• It helps you identify any ‘gaps’ in compliance – areas where you currently aren’t meeting the Standards, or where you could be doing something more or different in order to meet – or even exceed – the Standards. This is a fundamental part of Continuous Improvement, which is good business for any business. For this reason, even if you’re not being audited every year, it’s best practice to conduct a self-assessment at least annually.
  • It helps your auditor to more quickly identify whether you’re meeting minimum requirements. One of the chief ways you demonstrate your understanding of your compliance obligations and make sure your business meets them is through comprehensive Policies and Procedures. However, auditors already have a big job to do in making an assessment of whether your business is complying with all the relevant requirements – they don’t have time to read through your Policies and Procedures word for word.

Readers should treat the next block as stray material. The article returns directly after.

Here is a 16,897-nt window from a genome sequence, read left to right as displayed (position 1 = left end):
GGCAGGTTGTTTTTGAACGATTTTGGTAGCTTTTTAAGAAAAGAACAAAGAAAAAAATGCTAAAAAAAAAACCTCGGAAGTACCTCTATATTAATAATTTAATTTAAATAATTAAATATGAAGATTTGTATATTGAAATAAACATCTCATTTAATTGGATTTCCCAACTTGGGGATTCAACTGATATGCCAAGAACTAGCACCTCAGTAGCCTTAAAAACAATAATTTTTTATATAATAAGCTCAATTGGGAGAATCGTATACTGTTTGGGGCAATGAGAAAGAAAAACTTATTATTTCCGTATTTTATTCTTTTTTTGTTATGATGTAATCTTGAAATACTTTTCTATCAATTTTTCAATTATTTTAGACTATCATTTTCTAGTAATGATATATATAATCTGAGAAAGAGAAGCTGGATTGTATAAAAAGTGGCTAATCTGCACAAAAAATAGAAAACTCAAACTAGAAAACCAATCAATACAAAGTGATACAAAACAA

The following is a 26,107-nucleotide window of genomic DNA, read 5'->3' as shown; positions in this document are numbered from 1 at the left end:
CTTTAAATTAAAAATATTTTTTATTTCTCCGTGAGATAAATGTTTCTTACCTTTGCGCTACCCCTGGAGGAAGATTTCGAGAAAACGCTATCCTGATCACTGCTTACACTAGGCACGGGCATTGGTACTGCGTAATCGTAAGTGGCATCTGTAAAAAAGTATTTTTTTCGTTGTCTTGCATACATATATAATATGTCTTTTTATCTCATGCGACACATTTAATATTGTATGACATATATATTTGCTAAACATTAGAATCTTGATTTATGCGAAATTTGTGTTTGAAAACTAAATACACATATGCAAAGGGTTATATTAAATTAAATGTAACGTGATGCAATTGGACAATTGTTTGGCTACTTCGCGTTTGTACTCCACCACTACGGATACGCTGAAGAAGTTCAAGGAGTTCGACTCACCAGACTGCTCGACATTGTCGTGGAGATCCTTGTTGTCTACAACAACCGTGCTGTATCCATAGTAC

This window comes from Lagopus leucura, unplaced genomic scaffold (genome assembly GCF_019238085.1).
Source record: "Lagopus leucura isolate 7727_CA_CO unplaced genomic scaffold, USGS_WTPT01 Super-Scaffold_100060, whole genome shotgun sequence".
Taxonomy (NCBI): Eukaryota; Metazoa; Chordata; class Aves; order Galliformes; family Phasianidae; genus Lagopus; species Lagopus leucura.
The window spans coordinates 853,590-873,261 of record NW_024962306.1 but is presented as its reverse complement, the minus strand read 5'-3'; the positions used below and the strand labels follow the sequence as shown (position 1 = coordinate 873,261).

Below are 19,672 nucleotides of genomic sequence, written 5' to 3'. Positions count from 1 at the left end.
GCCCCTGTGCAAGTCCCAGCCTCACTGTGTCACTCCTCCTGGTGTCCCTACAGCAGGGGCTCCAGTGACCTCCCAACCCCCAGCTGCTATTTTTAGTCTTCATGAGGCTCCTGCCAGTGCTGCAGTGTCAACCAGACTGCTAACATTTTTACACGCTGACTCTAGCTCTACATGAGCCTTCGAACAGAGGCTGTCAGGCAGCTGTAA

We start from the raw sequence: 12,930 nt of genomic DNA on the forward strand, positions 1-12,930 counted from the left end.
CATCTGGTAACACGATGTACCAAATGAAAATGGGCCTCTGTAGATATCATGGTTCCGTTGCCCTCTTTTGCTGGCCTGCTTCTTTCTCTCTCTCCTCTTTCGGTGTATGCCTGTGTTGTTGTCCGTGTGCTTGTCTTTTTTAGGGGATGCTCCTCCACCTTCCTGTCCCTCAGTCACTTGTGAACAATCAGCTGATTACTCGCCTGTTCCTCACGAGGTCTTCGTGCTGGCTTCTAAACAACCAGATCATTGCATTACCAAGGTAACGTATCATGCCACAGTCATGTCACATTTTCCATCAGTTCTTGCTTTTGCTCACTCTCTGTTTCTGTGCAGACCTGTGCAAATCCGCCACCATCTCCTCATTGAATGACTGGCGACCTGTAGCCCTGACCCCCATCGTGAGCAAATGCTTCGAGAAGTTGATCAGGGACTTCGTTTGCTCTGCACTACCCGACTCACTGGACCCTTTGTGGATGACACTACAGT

Your self-assessment acts as a guide for auditors – it shows that you understand the specific requirements you’re responding to and guides them to the particular documentation you have in place to make sure you comply. So, even though you’ll complete your self-assessment during your registration or renewal application, it will have direct implications for your audit. For this reason, it’s incredibly important to make sure your responses make sense and are helpful for your auditor.

2. Understand What You’re Responding To

This is an example of what a self-assessment question looks like in the online NDIS Registration application. NDIS Registration Renewal is undertaken in a different portal, so the questions look quite different – however they are the same.

Screenshot of NDIS Self Assessment Person-centred supports page